Context of the peer review of France

Political and economic context

Emmanuel Macron was elected President of the French Republic in May 2017. His party, la République en Marche, has a comfortable majority in the National Assembly, placing it in a strong position for pushing through social and economic reforms. On the international stage, President Macron styles himself as a leader in the fight against climate change, advocating for accession by all nations to the Paris Agreement on climate change. He also sees himself as a driving force behind the revival of Franco-German relations and European integration. The next presidential and parliamentary elections will be held in 2022.

France has a population of 65 million people, and its economic activity is picking up. Annual GDP growth is expected to be at least 1.6% in 2017-18, though below the OECD average of 2.1%. Stronger growth would help maintain the current levels of social protection, given that France has the highest levels of government expenditure among OECD countries (OECD, 2017a).

While the labour market has started to improve, productivity gains are still too modest. The poverty rate is low, but unemployment – at 10% – remains above the OECD average (6.3%). Many youngsters and low-skilled workers are excluded from the labour market, especially those living in poor neighbourhoods (OECD, 2017b).

Development co-operation system

Following the 2017 elections, the French President decided to prioritise official development assistance (ODA), announcing that funds allocated to French ODA would represent 0.55% of national wealth in 2022, before eventually reaching 0.7%. The increase in ODA will be channelled into five priorities for France’s development policy: education, the climate, gender equality, health and the Sahel within the framework of the Sahel Alliance (MEAE, 2017). According to provisional figures, France’s net ODA increased by almost 15% in 2017, after a series of successive cuts.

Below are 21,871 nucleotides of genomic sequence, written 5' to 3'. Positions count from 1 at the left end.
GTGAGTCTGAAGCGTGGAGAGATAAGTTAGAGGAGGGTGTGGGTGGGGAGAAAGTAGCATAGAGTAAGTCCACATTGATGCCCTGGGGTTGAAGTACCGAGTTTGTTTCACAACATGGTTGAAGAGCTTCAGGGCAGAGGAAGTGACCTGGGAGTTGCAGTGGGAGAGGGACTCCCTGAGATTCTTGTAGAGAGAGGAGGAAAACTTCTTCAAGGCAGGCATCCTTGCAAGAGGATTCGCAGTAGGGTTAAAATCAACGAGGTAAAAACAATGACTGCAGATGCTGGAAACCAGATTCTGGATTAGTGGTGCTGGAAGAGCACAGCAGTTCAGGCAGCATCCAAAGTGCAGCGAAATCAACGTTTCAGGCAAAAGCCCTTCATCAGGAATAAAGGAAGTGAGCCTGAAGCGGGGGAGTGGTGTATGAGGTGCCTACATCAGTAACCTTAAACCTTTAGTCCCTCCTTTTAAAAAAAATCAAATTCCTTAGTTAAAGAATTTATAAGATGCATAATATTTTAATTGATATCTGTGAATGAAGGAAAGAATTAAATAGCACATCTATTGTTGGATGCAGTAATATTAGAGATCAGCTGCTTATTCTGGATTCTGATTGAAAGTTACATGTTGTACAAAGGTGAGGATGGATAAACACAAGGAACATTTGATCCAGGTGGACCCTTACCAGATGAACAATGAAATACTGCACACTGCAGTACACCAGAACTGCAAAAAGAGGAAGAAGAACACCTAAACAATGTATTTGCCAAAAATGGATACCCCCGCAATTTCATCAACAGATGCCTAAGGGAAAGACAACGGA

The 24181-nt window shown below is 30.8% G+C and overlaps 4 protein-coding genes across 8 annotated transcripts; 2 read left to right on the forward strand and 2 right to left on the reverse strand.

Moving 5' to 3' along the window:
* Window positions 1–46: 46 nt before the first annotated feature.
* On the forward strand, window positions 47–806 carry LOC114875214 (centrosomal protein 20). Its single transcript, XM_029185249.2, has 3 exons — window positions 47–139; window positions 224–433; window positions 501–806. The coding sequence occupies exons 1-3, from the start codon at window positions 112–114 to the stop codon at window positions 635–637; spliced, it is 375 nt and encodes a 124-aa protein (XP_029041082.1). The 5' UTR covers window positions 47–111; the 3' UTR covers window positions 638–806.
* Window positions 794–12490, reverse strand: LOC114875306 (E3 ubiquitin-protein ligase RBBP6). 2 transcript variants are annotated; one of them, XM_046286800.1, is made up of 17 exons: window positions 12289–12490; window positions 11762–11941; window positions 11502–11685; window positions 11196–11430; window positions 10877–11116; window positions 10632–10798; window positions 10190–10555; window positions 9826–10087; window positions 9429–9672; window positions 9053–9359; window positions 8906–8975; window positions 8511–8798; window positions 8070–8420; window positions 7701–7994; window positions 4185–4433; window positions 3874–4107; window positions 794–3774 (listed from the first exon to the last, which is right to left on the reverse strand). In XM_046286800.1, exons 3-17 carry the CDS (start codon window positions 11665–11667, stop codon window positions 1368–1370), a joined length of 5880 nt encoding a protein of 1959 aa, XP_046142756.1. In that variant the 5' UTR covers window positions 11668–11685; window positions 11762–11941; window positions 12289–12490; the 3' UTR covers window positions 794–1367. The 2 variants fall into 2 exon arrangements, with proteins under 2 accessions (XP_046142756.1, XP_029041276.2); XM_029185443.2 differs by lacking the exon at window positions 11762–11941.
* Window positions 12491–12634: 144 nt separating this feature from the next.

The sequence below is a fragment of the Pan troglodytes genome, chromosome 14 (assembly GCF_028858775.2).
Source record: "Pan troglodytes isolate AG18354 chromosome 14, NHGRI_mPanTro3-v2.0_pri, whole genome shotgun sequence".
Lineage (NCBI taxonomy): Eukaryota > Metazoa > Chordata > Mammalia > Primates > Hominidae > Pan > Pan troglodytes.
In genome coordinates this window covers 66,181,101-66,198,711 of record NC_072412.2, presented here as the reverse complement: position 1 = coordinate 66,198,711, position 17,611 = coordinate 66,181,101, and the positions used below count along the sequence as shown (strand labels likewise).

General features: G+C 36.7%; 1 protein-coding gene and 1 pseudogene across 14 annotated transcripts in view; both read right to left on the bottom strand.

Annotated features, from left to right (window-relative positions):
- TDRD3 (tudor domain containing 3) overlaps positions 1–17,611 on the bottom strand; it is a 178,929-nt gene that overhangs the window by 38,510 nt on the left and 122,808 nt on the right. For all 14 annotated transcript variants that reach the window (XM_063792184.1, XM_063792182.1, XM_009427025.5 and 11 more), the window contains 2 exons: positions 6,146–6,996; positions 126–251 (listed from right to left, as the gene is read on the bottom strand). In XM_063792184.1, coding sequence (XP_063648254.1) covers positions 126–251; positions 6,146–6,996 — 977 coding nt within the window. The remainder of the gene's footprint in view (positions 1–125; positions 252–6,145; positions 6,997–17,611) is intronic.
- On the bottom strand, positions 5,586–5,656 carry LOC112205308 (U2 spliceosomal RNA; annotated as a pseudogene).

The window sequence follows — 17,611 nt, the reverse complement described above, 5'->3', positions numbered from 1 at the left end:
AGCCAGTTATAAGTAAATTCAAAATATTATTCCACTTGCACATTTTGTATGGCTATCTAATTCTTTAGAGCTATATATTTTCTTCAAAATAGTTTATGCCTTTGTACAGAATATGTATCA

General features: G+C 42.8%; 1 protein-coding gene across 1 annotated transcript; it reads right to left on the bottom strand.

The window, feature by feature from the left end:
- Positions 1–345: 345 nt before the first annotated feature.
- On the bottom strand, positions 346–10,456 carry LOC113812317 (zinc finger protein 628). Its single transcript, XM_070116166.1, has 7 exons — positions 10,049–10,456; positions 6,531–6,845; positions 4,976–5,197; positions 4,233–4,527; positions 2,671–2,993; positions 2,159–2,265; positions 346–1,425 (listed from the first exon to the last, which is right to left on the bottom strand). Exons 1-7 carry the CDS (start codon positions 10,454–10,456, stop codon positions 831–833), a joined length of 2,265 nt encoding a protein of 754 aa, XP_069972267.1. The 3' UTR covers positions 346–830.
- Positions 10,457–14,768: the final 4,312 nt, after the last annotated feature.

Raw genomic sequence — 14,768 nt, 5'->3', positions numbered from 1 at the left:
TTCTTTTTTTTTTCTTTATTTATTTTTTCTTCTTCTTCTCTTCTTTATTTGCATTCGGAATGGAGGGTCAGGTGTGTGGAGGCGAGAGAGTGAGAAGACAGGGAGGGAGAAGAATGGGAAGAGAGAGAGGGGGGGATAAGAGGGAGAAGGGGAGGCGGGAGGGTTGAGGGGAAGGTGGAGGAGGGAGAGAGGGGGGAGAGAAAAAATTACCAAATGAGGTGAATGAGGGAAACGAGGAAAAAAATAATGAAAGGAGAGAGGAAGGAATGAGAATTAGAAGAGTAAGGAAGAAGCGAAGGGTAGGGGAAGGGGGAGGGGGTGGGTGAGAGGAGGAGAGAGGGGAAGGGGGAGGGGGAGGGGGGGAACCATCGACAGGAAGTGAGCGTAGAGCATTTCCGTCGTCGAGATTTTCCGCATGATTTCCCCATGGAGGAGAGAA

Since the adoption in July 2014 of the Orientation and Programming Law on Development and International Solidarity (LOP-DSI), the French Parliament regularly debates France’s development policy. The law establishes a new framework for development policy, which “executes a policy that is actively involved in international efforts to fight poverty” (JORF, 2014).

The last OECD DAC peer review of France was conducted in 2013. Since then, France’s total ODA has fallen from USD 12 billion (United States dollars) to USD 9.6 billion in 2016 (OECD, 2018). The ratio of ODA to gross national income (GNI) has also fallen, from 0.44% in 2012 to 0.43% in 2017. In 2017, France ranked fifth among the members of the OECD Development Assistance Committee for its ODA volume (USD 11.3 billion), and tenth for its ODA/GNI share (0.43%).

The budget structure of French ODA is complex, with 24 separate budget programmes across 13 missions (budget categories) managed by 14 ministries, along with extra-budgetary funds. The two main budget programmes in the “Official Development Assistance” mission (Programme 209, “Solidarity with developing countries”, managed by the Ministry of Europe and Foreign Affairs, and Programme 110, “Economic and financial development assistance”, managed by the Ministry of Economy and Finance) account for one-third of total French ODA. Consequently, two-thirds of French ODA are either used for missions that do not have development as a primary objective, or by extra-budgetary funds.


JORF (2014), "Loi n° 2014-773 du 7 juillet 2014 d'orientation et de programmation relative à la politique de développement et de solidarité internationale", Official journal of the French Republic (in French),

MEAE (2017), "Mémorandum de la France sur ses politiques de coopération", Ministry of Europe and Foreign Affairs, Paris.

OECD (2018), OECD Statistics/DAC,

OECD (2017a), "France: Country Fact Sheet", Government at a Glance, OECD, Paris,

OECD (2017b), OECD Economic Surveys: France 2017, OECD Publishing, Paris,

OECD (2017c), "How’s Life in France", OECD, Paris,